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Data Loader – Loading Data
Step 1: Uploading a new file
Note: Data Loader only accepts Delimited Files. They can be either comma, pipe, semicolon, or tab delimited.
To upload a file, the User can either use the Upload File Button from the home page or drag-and-drop the file into the Dropzone. The Upload File Button will open up a standard file-browser, allowing the user to search their system for the desired file. The Dropzone is signified by the dotted outline around the content of the page.
Once you’ve selected the file(s) to upload, you’ll need to set a template (optional), a delimiter (defaults to comma), and Keywords (optional), before selecting ‘Upload’.
To save you time, you can select multiple files to upload at once. When multiple files are selected, you can switch between files using the < > arrows at the top of the dialog box:
The blue line beneath the file name designates the ‘selected file’. You can choose separate templates, delimiters, and keywords for each file if you so choose.
Once you’re satisfied with the selected options for each file you can click ‘Upload’. This will send the files to Omeda which will prepare the system for the next steps.
File Status: Pending
Immediately after hitting ‘upload’ you’ll be taken back to the home screen where the file(s) you selected to upload will be listed. Initially they will have a Pending status while it processes on the back end.
Depending on the size of the file, it may stay Pending for some time. You can check how many rows have processed and which file(s) are next in the Queue section as well.
File Status: Ready to Map
So long as the upload has been successful, it will be given a Ready to Map status.
To begin mapping, select “Edit File’s Mapping” from the actions drop down.
Step 2: Mapping
A standard file has three parts of mapping you’ll need to review before the file can be processed:
- General Mapping
Depending on how things are mapped, the standard steps may change and new steps can be added.
The following are additional steps that may be added depending on the incoming data and how it has been mapped:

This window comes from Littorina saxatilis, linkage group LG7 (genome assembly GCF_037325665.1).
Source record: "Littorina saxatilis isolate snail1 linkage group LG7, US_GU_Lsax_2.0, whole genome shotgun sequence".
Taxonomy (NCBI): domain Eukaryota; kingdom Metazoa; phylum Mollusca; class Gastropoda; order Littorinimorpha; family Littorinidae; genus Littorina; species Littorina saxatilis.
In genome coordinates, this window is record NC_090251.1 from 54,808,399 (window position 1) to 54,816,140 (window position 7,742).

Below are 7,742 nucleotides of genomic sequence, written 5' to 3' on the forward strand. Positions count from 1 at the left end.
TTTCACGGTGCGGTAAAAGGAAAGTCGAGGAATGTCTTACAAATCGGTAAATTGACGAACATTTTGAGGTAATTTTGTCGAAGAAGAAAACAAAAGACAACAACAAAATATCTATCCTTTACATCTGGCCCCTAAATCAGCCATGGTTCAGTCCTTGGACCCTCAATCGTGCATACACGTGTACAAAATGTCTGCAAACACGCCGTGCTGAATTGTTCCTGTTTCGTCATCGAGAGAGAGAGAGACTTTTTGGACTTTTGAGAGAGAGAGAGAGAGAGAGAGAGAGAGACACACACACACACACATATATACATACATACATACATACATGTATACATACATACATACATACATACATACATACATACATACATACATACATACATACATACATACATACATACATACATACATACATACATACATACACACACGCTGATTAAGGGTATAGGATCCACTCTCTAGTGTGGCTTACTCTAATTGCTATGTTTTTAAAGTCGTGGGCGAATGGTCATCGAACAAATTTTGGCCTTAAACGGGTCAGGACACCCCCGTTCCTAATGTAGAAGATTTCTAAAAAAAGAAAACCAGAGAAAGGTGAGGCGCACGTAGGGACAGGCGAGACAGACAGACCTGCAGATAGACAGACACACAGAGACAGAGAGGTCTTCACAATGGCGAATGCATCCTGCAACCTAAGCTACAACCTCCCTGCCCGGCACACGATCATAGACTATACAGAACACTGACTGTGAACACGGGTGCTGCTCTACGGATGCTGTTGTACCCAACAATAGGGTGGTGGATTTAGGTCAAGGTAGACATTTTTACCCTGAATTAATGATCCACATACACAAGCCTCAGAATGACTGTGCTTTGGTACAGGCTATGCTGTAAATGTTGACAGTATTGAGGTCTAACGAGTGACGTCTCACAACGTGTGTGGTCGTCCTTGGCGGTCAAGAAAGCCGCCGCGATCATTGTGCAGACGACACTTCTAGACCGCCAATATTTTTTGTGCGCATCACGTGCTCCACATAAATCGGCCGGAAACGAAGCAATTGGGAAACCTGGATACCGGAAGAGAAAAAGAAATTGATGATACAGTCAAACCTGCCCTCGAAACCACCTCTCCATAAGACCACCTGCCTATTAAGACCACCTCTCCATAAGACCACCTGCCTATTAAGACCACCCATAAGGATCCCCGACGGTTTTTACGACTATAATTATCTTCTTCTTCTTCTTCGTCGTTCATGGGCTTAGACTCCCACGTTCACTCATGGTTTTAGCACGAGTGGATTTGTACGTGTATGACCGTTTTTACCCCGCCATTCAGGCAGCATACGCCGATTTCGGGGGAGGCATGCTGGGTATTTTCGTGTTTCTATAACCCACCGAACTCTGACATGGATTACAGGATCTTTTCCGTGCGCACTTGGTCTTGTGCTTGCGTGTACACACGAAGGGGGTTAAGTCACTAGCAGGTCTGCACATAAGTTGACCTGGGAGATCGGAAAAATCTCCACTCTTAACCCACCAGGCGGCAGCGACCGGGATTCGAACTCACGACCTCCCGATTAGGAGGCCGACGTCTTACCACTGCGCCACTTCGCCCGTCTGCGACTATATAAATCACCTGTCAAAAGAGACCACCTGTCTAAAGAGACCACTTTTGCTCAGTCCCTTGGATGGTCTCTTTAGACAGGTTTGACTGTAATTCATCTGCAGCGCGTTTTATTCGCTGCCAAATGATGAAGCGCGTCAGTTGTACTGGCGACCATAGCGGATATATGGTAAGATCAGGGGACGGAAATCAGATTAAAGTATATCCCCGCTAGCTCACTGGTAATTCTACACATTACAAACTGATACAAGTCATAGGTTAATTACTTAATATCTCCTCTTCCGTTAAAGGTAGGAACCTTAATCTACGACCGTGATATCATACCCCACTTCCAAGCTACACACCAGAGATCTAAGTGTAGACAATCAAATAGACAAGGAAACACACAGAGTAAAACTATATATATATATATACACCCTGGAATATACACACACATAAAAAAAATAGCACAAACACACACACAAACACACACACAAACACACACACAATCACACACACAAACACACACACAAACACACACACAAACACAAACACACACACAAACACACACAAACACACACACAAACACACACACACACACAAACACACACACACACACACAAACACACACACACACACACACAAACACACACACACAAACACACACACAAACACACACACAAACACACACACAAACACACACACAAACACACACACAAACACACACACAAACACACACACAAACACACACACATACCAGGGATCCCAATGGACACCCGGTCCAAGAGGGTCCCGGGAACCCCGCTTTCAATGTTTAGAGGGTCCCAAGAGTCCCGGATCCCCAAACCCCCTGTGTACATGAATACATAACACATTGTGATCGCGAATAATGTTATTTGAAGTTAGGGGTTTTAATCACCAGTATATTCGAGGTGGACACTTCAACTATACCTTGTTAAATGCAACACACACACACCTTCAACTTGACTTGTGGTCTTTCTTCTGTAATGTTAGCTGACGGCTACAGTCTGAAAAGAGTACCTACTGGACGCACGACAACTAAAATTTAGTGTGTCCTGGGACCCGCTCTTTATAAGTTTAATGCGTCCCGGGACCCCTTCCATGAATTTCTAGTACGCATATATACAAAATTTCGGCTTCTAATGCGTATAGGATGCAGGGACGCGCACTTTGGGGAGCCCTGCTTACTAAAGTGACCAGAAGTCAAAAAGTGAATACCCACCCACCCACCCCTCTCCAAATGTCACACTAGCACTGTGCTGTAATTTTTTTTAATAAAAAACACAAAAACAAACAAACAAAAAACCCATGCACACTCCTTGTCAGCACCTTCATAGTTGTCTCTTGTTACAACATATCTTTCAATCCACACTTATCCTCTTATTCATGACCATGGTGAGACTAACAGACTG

- Demographic Mapping
- Product Class Mapping
- Contact Mapping
- Deployment Type Mapping
- Contact Type Step
The first part of the mapping is an overview page that shows all of the incoming data from your file. You’ll also have the option to ‘Apply a Template’ if you didn’t already apply one on upload.
Field Mapping Validation/Feedback
Warnings, errors, and general information is tracked along the bottom on the left. Clicking either the Warnings or Errors will bring up a dialog that will display a brief explanation about things that the User might need to take action upon.
Warnings do not prevent the file from processing and is more to communicate that something about the Field Mapping doesn’t seem correct. An example is mapping both “Postal Address Id” and “Customer Id”. These serve the same purpose – looking up an existing customer – so mapping them at the same time is redundant. Another example is mapping a full name, such as “First Name Last Name”, while mapping separately “First Name” and/or “Last Name” in the same file will warn that the name could potentially not appear as desired.
Errors prevent the file from processing and need to be acted upon before the file can be processed. The most common one of these is the requirement of a known Data Source. Some other option besides the “Unidentified” should be chosen instead.
Unmapped Fields is not an issue and there is no requirement to have all fields mapped. This just keeps track of how many fields are currently unmapped in case the User would like to know this information. In the General Mapping step, these unmapped fields are highlighted as such so that they can be found at a glance.
For any step that can change aspects about the mapping you will be prompted to either ‘Continue without Saving’ or ‘Save and Continue’
- Cancel will close the dialog, useful if it was accidentally opened
- Continue without Saving will perform the action that was used to trigger this dialog, but no changes will be saved
- Save and Continue will save the changes and proceed with whatever action caused the dialog to appear
The overall goal of this step is to map incoming headers (bold text on the left) to their equivalent Omeda fields (white drop-downs on the right).
- The first thing you’ll need to do here is to declare the source of the data in the file. “Undefined” is not an allowed Data Source, and is the default field. You will need to select an option from the drop-down in order to process the file.